, Volume 12, Issue 1, pp 43-48
Date: 30 Jan 2010

Prophylaxis with a cream containing urea reduces the incidence and severity of radio-induced dermatitis

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Radio-induced dermatitis is one of the most frequent side effects of radiotherapy. Among the commercially available products for the care of irradiated skin is a hydrating lotion containing 3% urea, polidocanol and hyaluronic acid. Its effectiveness for preventing the appearance of radiodermatitis or reducing its severity has been studied on a number of occasions.


To evaluate the effectiveness of “intensive use” of the lotion containing 3% urea, polidocanol and hyaluronic acid for preventing the appearance of acute radiodermatitis and controlling its severity.

Material and methods

Prospective observational study in 98 patients with breast cancer with a 10-week follow-up period. Skin toxicity (RTOG/EORTC scale) was evaluated weekly. To study the effectiveness we compared incidence and grade of toxicity with a sample of 174 breast cancer patients (control sample) treated in our centre during 2006 who used skin-support measures at the start of the radiotherapy or the occurrence of radiodermatitis.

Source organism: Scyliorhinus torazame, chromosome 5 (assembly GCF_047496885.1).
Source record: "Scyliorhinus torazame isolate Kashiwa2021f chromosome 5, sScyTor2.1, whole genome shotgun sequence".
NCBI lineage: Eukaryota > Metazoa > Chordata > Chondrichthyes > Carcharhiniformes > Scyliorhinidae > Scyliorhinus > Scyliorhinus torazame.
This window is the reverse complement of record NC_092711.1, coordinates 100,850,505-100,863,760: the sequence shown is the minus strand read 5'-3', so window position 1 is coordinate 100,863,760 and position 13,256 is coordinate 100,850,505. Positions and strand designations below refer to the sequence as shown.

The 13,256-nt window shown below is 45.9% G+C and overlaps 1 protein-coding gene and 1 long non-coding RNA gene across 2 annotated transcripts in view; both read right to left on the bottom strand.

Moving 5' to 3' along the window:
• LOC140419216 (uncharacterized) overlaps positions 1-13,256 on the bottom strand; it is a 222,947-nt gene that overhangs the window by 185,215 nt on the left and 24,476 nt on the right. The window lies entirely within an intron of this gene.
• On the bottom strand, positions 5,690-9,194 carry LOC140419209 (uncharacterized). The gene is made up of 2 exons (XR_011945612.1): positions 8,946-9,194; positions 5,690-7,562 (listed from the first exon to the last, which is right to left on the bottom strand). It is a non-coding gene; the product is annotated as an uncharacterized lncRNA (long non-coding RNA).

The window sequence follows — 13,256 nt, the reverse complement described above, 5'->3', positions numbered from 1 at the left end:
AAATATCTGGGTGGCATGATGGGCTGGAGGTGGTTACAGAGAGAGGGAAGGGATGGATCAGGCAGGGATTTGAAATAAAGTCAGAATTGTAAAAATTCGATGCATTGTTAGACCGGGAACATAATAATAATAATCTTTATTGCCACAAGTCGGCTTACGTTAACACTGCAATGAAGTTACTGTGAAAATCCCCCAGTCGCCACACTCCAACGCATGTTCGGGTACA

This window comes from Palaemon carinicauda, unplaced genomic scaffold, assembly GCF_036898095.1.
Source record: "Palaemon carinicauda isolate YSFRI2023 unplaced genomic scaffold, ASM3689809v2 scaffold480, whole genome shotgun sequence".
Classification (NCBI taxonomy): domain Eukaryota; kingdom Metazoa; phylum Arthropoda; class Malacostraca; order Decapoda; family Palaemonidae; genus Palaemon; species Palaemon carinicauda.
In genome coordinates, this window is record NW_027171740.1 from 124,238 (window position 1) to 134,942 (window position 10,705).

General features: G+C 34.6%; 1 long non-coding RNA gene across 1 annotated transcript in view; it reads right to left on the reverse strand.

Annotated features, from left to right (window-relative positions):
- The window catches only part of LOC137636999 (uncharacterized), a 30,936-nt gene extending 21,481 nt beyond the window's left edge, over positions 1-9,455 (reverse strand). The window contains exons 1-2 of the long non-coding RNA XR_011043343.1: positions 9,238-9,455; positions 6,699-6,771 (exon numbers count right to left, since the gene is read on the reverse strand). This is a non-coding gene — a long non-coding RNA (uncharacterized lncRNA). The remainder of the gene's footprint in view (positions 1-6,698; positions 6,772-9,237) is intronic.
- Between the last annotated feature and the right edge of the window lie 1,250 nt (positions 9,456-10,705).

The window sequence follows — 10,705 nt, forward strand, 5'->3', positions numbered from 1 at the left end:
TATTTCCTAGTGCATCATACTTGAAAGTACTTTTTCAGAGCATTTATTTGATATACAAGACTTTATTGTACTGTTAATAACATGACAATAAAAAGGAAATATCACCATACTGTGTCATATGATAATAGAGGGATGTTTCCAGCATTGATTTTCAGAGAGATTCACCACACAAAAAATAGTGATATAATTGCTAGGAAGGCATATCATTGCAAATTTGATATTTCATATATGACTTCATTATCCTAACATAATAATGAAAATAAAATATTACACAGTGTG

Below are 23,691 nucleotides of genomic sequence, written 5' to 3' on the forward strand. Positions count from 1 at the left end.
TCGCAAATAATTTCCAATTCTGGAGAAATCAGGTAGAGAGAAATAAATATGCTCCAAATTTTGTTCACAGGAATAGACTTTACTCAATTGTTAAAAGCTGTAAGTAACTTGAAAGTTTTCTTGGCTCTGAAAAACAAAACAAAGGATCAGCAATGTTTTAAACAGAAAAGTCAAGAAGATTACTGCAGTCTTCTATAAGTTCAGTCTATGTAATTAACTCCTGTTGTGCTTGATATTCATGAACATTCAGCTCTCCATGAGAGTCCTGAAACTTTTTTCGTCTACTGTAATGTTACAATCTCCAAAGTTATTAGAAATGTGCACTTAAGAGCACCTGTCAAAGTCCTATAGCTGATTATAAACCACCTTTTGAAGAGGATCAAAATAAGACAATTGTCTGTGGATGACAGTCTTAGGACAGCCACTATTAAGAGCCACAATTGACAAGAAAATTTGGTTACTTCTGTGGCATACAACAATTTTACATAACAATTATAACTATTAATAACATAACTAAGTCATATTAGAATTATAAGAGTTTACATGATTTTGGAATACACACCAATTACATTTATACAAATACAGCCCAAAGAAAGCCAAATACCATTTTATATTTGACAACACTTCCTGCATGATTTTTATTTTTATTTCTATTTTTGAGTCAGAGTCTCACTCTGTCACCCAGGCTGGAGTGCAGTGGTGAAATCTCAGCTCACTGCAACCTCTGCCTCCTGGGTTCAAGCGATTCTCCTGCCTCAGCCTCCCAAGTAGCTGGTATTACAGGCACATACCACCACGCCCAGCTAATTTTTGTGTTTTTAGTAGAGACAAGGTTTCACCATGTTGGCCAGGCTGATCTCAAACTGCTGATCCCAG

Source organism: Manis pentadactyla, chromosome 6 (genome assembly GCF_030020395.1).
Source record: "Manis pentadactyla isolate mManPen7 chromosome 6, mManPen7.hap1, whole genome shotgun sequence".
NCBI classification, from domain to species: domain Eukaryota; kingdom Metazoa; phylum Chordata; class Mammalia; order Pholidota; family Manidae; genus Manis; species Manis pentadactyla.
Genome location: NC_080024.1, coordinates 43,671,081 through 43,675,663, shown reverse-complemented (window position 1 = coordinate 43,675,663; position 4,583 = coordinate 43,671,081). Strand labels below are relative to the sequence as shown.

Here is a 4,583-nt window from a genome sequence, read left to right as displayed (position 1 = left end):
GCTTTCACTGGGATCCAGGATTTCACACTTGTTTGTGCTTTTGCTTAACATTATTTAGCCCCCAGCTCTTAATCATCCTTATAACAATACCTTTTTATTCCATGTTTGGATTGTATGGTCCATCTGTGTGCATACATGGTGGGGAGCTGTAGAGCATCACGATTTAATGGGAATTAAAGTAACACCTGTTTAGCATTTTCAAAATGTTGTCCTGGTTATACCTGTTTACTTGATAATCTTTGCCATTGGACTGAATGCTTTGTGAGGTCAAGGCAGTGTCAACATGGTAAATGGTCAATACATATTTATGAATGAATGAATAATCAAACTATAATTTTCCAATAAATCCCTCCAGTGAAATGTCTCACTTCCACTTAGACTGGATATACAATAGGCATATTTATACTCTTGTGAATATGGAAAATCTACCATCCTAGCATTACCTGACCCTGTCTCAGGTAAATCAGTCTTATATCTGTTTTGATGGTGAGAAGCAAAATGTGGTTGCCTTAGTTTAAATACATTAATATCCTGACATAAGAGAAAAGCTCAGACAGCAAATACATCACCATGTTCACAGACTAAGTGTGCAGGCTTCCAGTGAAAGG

The proportion of patients who did not develop radiodermatitis was significantly higher in the intensive use group (27.6% vs. 15.5%; p<0.05; OR: 2.07). Compared with the same lotion in standard conditions, the intensive use group showed lower incidence of radiodermatitis (p<0.01), lower grade of toxicity (p<0.001) and lower proportion of radiodermatitis grade 2 or higher (p<0.01). Conclusions Intensive use of the lotion doubles the likelihood that breast cancer patients will not develop radiodermatitis during radiotherapy. Furthermore, compared with standard use, intensive use is more effective in reducing the incidence of skin toxicity and skin toxicity grade 2 or higher.